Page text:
27 May 2010 One More Example of Reconcilliation Triumphing Over Commissions and Tribunals
‘Gay’ Ex-Altar Server Drops Human Rights Case against Bishop: By John-Henry Westen and Patrick Craine: PETERBOROUGH, Ontario, May 27, 2010 (LifeSiteNews.com) – The human rights complaint filed against Bishop Nicola De Angelis of Peterborough, Ontario over his decision to disallow an open homosexual from acting as an altar server in the diocese has been dropped without conditions.
The bishop met with the complainant Jim Corcoran, “in the spirit of peace and reconciliation,” in the bishop’s chancery office on May 21. According to the diocesan bulletin, “As a result of this meeting Mr. Corcoran has withdrawn his Human Rights application with no terms or conditions being requested or imposed on anyone.”
Throughout the public scrutiny of the case, which gained international attention, the bishop remained firm in his resolve not to permit the human rights mechanism to interfere in Church matters.
The complaint was filed with the Ontario Human Rights Tribunal by Corcoran on June 17th, 2009 following the bishop’s decision to ask him to cease altar-serving that April. Alleging discrimination based on sexual orientation, Corcoran sought up to $25,000 in damages from the bishop, and $20,000 each from 12 of his fellow parishioners at St. Michael’s Church in Cobourg, whom he also named in the complaint.
The parishioners had written a letter to the bishop about Corcoran’s service on the altar, citing a risk of public scandal because it was known that Corcoran lived with his same-sex partner.
The bishop and the parishioners were required to explain themselves to the Tribunal in written responses, which they did last summer.
It is believed that this is the first case in Canada to be accepted by a human rights tribunal that relates to the internal governance of the Church. The case has led to fears of serious repercussions for the Church’s freedom in Canada.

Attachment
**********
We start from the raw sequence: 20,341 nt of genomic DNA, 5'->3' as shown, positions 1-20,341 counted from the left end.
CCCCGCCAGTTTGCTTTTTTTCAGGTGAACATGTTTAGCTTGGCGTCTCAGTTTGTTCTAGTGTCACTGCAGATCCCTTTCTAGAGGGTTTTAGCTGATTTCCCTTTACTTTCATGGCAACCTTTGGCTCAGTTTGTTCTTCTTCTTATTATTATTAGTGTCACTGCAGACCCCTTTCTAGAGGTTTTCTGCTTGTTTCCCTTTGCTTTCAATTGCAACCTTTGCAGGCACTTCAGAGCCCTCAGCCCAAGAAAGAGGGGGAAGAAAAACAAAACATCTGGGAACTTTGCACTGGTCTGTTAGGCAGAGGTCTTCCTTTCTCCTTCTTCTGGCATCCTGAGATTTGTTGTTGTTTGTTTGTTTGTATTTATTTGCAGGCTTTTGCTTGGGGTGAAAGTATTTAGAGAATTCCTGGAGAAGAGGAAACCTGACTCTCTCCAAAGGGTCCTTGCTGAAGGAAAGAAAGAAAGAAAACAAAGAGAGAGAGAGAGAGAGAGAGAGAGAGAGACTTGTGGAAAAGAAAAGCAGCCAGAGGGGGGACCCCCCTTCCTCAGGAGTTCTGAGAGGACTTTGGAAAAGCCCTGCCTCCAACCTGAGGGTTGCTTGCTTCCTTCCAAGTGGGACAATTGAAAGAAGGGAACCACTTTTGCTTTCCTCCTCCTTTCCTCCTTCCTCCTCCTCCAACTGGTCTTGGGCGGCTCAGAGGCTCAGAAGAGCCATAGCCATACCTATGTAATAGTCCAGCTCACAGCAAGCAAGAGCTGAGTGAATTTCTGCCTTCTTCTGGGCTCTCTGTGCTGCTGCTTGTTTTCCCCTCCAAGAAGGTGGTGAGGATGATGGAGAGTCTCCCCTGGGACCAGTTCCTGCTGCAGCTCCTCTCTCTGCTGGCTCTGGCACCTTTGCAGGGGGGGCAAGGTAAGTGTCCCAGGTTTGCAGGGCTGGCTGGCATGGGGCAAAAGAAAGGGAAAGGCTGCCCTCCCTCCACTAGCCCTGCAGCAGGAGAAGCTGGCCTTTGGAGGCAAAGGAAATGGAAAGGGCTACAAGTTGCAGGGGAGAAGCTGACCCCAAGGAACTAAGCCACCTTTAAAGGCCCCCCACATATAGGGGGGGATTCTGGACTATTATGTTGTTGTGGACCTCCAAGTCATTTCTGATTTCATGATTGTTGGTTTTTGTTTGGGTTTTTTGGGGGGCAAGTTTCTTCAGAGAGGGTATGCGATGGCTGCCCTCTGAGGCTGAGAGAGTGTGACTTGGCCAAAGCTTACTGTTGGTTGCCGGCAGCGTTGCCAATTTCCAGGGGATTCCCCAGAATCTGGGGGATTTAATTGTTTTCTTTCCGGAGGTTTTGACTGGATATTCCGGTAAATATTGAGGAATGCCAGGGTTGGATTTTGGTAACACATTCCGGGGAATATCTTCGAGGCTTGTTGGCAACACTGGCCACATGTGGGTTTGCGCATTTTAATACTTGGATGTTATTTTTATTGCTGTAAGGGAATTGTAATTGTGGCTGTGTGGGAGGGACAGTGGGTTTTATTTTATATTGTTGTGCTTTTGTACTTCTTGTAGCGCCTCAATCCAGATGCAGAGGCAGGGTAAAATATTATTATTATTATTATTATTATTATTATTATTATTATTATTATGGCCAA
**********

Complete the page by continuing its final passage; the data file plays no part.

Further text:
Bishop De Angelis redressed the Tribunal’s intrusion into the Church’s internal affairs in a September pastoral letter to the parishes of his diocese. “I fail to understand how secular powers and government agencies should think they are in a position to tell the Church that she is wrong in her internal rules and regulations, even though these have directed and shaped the life of the Church during the last 2000 years. However, this is what we face today,” he wrote.
“If the Human Rights Tribunal should choose to interfere with the Church’s governance, this will be most shocking,” he added. “The Tribunal has no authority to place itself as an arbiter of canonical precepts.”
Several groups including the Catholic Civil Rights League and Campaign Life Catholic denounced the Human Rights Tribunal for consenting to take the case, over which they had no jurisdiction.
Suresh Dominic of Campaign Life Catholic told LifeSiteNews, “We’re very thankful for the resolution of this case.” Dominic added: “From the outset it had much less to do with Jim Corcoran than with the Human Rights Tribunal thinking it could tell the Catholic Church how it should run itself. I pray we don’t see more of that, but given the direction these Tribunals have been going, I won’t be surprised to see it again.”
According to the diocesan bulletin, both the diocese and Mr. Corcoran will not be speaking to the media about the case.
Corcoran maintained throughout that although he was living with his homosexual partner, they did not engage in sexual activity.
“Following their meeting Bishop De Angelis and Mr. Corcoran prayed together and thanked God for his blessings,” reported the bulletin.
Contact information for comments about Human Rights Tribunals
Prime Minister Stephen Harper
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